The Coalition for Access, Affordability and Success -- a group of dozens of leading colleges and universities -- has released its first application form. Most of the questions are similar to the information requested by most applications. But the release provides the first look at how the coalition is handling questions on gender and disciplinary or criminal records, two topics that have been the subject of much debate of late.
Under gender, the application gives a choice of male or female and then another box, "Gender (optional)," in which applicants can provide more information. Both the Common Application and the Universal College Application in April, in response to many years of pushing by advocates for transgender students, added new ways for applicants to indicate that the male/female binary is not a choice that corresponds with their identity.
The Education Department and others have been urging colleges to rethink whether they need to ask about disciplinary and criminal records of applicants, given concerns that such requests for information may discourage some students from applying and that many minority youth feel treated unfairly by law enforcement officials. The coalition application stresses that people who answer yes to any of the questions will be able to explain the circumstances, and that answering yes will not automatically lead applicants to be rejected. The relevant questions are:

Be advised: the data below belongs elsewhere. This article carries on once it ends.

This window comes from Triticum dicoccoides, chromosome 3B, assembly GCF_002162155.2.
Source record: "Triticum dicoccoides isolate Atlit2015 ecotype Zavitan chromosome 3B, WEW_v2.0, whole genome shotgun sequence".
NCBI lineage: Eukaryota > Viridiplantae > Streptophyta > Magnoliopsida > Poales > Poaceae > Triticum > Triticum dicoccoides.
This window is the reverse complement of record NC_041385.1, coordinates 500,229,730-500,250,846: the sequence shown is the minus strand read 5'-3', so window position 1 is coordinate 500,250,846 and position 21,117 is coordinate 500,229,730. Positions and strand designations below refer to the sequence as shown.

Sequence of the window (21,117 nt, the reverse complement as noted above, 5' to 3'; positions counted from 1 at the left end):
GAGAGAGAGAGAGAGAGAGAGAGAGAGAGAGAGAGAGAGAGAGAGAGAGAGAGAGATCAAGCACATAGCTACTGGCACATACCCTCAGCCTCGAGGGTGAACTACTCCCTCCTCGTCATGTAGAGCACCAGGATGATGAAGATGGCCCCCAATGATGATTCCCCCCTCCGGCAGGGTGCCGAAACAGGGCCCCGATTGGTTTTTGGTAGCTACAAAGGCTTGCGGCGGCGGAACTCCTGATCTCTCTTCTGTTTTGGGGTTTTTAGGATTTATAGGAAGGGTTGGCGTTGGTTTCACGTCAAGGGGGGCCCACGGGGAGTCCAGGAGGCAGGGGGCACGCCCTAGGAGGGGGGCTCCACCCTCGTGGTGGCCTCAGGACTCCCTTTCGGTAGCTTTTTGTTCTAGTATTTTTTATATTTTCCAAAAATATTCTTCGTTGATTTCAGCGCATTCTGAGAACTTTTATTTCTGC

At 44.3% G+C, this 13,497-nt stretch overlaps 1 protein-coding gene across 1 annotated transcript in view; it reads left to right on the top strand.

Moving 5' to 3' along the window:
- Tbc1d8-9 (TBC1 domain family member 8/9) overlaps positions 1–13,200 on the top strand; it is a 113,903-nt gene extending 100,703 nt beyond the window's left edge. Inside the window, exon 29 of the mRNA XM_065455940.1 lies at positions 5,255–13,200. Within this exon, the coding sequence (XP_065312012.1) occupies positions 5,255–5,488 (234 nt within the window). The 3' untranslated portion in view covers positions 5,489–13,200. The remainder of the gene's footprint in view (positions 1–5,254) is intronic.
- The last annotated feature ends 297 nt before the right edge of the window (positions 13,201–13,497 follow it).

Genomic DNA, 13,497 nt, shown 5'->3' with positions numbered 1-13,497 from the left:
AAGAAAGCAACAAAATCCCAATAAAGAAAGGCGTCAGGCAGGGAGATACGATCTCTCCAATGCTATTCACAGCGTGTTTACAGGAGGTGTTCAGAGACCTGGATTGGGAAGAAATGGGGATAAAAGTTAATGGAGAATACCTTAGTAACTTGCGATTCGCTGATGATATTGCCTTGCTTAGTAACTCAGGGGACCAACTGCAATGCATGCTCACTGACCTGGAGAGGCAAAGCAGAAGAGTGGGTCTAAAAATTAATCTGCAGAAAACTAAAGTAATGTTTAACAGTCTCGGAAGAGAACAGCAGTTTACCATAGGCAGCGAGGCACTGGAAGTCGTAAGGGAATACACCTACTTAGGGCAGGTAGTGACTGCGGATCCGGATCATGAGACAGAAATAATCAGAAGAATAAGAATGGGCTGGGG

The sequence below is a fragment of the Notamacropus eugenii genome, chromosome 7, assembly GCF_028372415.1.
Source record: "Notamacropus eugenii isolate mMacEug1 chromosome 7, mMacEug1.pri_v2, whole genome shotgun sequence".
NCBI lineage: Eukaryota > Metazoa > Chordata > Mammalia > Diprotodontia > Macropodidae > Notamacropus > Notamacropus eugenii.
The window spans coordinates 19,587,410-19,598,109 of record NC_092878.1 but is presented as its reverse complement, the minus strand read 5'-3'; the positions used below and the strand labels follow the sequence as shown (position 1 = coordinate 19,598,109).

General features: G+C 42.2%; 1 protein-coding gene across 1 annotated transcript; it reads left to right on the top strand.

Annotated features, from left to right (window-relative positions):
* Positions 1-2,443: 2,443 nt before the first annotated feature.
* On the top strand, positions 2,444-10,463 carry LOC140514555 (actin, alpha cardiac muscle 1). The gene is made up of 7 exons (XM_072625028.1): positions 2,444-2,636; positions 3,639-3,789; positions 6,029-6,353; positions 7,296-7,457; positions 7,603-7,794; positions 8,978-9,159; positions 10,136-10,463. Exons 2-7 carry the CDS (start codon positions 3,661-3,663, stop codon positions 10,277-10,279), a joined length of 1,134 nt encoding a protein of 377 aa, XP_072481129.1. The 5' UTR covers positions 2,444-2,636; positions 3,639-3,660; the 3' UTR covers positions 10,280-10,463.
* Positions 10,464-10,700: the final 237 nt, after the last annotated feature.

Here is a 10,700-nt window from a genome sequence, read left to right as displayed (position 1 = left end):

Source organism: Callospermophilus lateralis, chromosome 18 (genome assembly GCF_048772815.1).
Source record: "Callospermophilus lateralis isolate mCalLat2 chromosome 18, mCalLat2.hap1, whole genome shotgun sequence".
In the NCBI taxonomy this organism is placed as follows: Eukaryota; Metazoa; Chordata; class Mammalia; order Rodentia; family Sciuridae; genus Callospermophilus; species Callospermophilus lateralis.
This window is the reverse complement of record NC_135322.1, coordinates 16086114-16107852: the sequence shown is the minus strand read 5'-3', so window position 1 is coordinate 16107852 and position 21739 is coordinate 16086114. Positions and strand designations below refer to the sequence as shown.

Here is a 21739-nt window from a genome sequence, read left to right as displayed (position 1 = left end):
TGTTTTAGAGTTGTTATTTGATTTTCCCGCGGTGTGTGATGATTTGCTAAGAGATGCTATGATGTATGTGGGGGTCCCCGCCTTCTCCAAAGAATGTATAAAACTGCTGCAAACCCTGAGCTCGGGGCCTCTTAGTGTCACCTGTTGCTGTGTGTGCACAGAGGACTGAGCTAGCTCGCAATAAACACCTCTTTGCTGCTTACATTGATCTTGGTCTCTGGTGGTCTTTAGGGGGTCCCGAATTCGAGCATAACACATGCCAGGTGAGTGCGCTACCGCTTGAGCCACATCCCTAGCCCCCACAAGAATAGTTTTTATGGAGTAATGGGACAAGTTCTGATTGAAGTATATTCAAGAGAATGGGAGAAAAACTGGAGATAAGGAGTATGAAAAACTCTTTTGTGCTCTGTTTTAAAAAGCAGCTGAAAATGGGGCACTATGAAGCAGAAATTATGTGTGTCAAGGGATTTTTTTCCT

- Have you ever been convicted of a crime other than a minor traffic violation?
- Are there any criminal charges currently pending against you?
- Have you entered a plea of guilty, a plea of no contest, a plea of nolo contendere, an Alford plea to a criminal charge or a plea under a first offender act?
- Do you currently have disciplinary charges (nonacademic or academic) pending against you from a high school, college, university or other postsecondary educational institution?
- Have you ever been suspended or expelled for any reason from a high school, college, university or other postsecondary educational institution?
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